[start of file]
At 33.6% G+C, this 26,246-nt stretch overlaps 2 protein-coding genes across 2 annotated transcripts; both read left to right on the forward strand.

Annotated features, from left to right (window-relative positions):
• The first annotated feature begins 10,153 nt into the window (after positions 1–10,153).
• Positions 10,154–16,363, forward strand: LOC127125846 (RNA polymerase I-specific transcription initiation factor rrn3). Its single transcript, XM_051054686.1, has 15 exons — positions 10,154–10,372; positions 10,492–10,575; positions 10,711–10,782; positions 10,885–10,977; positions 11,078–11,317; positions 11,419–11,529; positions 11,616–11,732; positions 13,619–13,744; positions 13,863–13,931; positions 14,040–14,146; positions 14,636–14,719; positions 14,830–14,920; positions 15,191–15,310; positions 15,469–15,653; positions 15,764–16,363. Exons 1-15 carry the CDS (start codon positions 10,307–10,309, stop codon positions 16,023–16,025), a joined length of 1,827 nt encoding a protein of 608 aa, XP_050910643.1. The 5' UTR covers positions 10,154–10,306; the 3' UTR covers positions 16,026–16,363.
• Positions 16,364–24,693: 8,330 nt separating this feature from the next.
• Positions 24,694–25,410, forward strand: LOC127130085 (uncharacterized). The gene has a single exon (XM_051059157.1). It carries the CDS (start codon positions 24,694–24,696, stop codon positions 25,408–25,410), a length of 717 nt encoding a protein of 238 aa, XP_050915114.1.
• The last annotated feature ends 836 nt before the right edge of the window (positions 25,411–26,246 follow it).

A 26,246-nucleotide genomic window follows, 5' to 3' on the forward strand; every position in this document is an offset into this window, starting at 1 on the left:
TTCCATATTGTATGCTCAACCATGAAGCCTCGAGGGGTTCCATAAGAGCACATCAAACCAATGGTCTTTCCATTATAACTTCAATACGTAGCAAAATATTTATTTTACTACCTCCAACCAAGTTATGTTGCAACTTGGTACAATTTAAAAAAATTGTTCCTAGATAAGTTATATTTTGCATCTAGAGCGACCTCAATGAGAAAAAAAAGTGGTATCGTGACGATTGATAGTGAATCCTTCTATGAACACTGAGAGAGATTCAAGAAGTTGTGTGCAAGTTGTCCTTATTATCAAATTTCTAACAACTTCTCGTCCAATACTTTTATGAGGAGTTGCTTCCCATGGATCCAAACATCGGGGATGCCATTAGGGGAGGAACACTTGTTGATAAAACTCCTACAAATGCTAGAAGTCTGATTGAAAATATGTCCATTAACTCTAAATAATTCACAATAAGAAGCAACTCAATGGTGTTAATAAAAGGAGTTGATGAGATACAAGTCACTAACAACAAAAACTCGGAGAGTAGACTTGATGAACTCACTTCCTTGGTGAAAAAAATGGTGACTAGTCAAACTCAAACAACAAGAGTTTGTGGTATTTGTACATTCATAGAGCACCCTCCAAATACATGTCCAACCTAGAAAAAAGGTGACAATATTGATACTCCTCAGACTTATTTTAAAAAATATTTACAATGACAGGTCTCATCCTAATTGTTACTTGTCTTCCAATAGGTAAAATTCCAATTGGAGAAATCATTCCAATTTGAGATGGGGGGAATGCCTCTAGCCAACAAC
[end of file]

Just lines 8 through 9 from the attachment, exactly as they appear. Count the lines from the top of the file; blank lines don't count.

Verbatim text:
A 26,246-nucleotide genomic window follows, 5' to 3' on the forward strand; every position in this document is an offset into this window, starting at 1 on the left:
TTCCATATTGTATGCTCAACCATGAAGCCTCGAGGGGTTCCATAAGAGCACATCAAACCAATGGTCTTTCCATTATAACTTCAATACGTAGCAAAATATTTATTTTACTACCTCCAACCAAGTTATGTTGCAACTTGGTACAATTTAAAAAAATTGTTCCTAGATAAGTTATATTTTGCATCTAGAGCGACCTCAATGAGAAAAAAAAGTGGTATCGTGACGATTGATAGTGAATCCTTCTATGAACACTGAGAGAGATTCAAGAAGTTGTGTGCAAGTTGTCCTTATTATCAAATTTCTAACAACTTCTCGTCCAATACTTTTATGAGGAGTTGCTTCCCATGGATCCAAACATCGGGGATGCCATTAGGGGAGGAACACTTGTTGATAAAACTCCTACAAATGCTAGAAGTCTGATTGAAAATATGTCCATTAACTCTAAATAATTCACAATAAGAAGCAACTCAATGGTGTTAATAAAAGGAGTTGATGAGATACAAGTCACTAACAACAAAAACTCGGAGAGTAGACTTGATGAACTCACTTCCTTGGTGAAAAAAATGGTGACTAGTCAAACTCAAACAACAAGAGTTTGTGGTATTTGTACATTCATAGAGCACCCTCCAAATACATGTCCAACCTAGAAAAAAGGTGACAATATTGATACTCCTCAGACTTATTTTAAAAAATATTTACAATGACAGGTCTCATCCTAATTGTTACTTGTCTTCCAATAGGTAAAATTCCAATTGGAGAAATCATTCCAATTTGAGATGGGGGGAATGCCTCTAGCCAACAAC